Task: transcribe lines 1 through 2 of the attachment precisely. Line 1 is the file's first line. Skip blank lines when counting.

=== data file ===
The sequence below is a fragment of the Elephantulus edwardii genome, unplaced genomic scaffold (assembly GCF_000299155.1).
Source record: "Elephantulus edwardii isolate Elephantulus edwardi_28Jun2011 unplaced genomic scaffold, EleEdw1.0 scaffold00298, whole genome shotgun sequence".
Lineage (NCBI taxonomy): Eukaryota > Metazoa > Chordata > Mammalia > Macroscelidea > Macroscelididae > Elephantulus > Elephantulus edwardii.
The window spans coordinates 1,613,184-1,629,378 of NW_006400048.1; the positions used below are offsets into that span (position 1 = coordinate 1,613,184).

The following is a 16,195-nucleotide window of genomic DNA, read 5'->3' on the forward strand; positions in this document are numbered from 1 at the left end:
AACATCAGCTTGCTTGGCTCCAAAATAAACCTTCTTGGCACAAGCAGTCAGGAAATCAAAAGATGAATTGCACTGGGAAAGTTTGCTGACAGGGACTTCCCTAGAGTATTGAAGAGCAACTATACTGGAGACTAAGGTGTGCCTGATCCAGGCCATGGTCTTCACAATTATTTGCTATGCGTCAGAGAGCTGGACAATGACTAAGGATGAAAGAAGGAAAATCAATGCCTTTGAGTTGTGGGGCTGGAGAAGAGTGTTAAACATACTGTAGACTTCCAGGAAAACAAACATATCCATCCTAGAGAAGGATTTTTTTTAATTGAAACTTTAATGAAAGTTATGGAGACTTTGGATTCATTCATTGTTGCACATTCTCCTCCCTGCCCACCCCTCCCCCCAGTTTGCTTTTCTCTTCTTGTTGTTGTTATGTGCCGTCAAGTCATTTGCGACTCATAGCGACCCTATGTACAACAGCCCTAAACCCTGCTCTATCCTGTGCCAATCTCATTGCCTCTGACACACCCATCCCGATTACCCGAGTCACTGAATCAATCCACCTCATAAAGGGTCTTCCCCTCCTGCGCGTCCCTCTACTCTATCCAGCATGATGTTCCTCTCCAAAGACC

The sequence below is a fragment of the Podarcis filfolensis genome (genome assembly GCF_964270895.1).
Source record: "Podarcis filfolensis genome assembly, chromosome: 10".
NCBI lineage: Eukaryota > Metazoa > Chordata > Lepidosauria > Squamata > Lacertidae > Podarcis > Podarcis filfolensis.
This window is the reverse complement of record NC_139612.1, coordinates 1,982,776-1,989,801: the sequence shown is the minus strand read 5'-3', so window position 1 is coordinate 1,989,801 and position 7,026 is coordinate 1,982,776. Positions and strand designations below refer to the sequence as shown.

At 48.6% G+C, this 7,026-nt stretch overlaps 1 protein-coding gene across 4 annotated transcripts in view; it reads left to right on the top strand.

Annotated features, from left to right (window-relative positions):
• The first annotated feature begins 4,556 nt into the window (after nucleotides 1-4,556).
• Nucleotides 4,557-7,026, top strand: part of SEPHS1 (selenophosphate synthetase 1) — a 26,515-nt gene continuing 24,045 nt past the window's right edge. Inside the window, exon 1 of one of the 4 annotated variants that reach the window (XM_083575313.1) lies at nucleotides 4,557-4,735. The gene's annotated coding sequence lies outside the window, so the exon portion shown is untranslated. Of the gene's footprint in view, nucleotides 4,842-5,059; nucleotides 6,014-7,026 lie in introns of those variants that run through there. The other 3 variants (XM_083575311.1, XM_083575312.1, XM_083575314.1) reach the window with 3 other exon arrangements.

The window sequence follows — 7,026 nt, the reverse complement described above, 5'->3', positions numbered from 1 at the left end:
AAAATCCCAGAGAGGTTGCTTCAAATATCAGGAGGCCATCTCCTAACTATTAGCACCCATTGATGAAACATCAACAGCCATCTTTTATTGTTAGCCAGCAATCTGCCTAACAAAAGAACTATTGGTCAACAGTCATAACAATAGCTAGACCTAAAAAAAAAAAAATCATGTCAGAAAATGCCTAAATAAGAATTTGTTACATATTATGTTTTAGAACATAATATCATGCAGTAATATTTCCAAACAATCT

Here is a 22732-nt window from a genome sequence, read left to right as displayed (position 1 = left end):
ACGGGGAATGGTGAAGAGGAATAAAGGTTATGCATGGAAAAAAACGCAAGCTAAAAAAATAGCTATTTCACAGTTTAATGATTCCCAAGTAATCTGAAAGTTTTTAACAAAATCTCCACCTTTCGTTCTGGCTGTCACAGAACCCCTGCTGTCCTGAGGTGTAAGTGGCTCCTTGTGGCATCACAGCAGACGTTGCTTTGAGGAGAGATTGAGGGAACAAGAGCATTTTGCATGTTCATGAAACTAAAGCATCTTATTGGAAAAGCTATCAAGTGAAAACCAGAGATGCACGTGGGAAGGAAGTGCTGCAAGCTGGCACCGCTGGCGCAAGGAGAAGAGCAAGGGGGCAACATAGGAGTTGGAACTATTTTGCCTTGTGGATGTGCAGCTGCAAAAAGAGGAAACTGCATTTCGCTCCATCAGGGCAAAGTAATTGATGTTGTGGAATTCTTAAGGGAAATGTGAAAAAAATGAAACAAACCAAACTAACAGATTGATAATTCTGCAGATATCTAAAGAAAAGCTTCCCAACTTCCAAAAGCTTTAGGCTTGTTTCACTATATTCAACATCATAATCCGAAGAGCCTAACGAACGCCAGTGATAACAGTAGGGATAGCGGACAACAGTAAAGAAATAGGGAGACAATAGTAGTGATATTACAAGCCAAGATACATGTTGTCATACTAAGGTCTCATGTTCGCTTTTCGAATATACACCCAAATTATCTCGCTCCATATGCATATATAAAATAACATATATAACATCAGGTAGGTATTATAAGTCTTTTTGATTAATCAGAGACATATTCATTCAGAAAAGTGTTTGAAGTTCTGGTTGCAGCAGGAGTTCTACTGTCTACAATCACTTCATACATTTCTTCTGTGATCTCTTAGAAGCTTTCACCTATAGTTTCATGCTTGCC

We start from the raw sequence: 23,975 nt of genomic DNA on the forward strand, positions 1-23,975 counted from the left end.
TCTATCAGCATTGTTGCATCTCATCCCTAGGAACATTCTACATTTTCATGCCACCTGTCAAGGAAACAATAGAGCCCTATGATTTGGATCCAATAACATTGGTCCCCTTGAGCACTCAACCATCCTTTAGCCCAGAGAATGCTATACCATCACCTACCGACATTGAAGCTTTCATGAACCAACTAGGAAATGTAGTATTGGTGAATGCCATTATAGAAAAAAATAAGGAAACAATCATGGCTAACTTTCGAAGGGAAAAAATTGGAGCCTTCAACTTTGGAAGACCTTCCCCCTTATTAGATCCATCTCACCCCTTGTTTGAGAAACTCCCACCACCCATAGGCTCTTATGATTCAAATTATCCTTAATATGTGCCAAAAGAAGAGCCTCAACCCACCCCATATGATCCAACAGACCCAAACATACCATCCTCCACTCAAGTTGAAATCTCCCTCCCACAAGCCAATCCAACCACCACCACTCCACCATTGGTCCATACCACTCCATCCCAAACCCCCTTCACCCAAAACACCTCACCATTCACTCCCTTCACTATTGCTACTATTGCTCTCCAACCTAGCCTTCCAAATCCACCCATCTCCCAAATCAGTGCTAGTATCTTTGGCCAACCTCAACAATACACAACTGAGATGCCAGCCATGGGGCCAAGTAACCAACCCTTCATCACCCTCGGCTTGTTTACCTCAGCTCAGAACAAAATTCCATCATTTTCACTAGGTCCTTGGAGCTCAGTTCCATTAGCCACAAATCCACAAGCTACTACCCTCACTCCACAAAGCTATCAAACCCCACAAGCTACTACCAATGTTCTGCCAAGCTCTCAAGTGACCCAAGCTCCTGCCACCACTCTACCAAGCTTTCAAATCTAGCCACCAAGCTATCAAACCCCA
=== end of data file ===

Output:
The sequence below is a fragment of the Elephantulus edwardii genome, unplaced genomic scaffold (assembly GCF_000299155.1).
Source record: "Elephantulus edwardii isolate Elephantulus edwardi_28Jun2011 unplaced genomic scaffold, EleEdw1.0 scaffold00298, whole genome shotgun sequence".